NYC mental hospital. I think I rolled my eyes a bit when I got it in the mail. This one took place in a less toni hospital in Brooklyn that was over taxed, under staffed, and generally scruffy. The writer, a psychology intern, tries to make sense of her year of experiences: the good, the bad and the ugly.
Darcy Lockman seems largely unlikable to me. Her peers apparently agree as she shares the horrifying moment when her supervisor tells her that while she is an adequate therapist, no one particularly likes her. That section of the book endeared me to her. Can you imagine, building up a sort of hatred for a memoirist, wondering why she got into this field of work because she clearly has disdain for everyone and everything and then having her confess that everyone feels the same way? I kind of loved that angle. You are redeemable Darcy Lockwood. Really!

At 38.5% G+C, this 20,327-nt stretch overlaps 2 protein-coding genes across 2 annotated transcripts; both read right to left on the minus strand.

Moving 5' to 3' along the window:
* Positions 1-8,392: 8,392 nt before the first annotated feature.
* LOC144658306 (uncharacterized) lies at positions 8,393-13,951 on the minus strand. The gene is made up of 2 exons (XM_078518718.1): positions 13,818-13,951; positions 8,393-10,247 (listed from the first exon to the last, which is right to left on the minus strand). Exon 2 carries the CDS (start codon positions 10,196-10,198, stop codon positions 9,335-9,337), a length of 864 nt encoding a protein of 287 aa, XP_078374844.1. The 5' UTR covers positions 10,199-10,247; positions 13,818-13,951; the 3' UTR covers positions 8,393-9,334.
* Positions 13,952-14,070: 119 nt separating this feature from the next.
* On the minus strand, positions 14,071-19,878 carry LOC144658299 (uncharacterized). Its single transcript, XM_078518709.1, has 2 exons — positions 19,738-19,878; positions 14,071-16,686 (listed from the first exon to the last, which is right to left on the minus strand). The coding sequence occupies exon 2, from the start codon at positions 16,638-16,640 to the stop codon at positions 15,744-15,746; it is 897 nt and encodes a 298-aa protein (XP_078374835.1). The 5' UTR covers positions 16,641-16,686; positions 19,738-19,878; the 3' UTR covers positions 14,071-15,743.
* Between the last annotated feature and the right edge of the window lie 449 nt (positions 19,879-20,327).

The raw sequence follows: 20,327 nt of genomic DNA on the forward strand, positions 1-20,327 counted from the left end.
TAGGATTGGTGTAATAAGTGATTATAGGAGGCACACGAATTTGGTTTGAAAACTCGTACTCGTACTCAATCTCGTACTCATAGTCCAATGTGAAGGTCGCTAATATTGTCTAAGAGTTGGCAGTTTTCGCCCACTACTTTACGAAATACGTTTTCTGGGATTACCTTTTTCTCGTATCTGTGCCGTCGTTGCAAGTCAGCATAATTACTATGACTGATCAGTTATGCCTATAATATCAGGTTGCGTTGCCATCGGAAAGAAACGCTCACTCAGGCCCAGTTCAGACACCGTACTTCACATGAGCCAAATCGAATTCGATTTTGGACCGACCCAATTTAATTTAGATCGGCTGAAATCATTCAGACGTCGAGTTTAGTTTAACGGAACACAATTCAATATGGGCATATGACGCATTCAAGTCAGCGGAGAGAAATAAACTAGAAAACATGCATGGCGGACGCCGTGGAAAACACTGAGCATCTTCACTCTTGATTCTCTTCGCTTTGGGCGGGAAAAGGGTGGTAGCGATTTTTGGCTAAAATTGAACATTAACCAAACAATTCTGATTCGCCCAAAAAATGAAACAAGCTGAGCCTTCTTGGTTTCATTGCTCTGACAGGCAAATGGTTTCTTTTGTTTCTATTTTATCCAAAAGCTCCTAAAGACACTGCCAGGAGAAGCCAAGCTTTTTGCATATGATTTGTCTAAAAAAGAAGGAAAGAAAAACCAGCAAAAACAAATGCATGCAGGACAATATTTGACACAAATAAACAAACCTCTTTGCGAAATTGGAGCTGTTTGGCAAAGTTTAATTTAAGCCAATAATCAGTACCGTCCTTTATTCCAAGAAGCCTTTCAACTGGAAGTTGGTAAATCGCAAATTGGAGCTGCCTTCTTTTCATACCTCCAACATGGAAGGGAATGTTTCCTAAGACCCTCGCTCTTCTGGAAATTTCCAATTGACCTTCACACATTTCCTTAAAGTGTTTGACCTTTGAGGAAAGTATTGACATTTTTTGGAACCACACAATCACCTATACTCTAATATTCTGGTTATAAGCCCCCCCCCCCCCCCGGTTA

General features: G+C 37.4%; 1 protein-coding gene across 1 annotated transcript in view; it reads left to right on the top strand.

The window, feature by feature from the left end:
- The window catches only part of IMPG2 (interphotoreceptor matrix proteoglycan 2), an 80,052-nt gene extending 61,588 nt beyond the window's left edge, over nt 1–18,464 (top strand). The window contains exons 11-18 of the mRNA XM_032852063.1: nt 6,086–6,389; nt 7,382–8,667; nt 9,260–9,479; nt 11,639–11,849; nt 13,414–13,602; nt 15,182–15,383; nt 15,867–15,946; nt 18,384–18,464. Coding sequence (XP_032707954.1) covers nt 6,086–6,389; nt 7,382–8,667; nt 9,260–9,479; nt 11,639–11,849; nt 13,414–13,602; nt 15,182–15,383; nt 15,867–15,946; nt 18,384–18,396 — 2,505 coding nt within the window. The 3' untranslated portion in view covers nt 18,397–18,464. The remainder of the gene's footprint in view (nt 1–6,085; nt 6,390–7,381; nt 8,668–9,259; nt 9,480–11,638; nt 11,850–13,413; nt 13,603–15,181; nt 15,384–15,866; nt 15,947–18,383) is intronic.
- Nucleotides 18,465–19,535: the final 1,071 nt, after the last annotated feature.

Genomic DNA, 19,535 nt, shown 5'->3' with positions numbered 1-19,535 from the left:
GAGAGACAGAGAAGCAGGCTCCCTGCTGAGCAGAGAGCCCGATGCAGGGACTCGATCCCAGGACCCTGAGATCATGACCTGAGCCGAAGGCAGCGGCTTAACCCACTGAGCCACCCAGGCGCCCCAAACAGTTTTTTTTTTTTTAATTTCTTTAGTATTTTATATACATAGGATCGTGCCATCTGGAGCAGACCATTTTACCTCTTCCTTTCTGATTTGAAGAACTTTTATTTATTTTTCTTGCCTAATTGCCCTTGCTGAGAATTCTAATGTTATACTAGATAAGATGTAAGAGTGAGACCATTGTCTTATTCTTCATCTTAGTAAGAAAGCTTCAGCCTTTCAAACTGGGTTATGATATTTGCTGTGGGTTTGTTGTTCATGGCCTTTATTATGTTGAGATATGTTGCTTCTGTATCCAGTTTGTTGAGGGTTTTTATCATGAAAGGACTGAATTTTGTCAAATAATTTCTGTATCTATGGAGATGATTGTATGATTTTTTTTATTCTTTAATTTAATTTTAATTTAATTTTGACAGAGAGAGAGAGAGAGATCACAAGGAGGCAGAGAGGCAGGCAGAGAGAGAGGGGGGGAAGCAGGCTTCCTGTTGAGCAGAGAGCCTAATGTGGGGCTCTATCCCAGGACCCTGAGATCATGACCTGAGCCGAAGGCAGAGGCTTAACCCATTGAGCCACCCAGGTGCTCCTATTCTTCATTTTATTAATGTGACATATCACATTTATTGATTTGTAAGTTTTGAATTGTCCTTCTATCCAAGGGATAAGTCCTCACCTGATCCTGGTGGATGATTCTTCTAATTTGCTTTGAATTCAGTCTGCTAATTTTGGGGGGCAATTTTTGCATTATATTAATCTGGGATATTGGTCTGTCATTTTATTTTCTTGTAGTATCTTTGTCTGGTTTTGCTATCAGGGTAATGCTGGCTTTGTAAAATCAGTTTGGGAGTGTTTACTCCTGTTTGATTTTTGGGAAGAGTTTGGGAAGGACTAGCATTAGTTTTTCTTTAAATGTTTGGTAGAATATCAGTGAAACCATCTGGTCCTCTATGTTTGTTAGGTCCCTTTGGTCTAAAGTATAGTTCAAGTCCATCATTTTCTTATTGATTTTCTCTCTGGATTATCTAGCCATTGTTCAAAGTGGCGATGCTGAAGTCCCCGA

Ms Lockwood profiles many encounters with patients, the ups and down of working in the most notorious mental hospital in NYC, the supervisory struggles she has, the definite conflict between psychologists and psychiatrists (Guess which group of people looks down their noses at the other?), and the often backwards approaches to therapy many well meaning professionals take when the setting is less then ideal.
I both loved and hated this book. It did get a little dull at times, but she did have some interesting observations and insights into psychology and mental hospitals. Her own story was the most compelling and had sort of a sweet ending. The year she learned to love and now loves to learn from. I recommend this if you are at all interested in a career in therapy or the ins and outs of a mental health professional. It is more personal that the first one I reviewed.
I'd love to loan it to anyone.
Letters from Camp: Week Three
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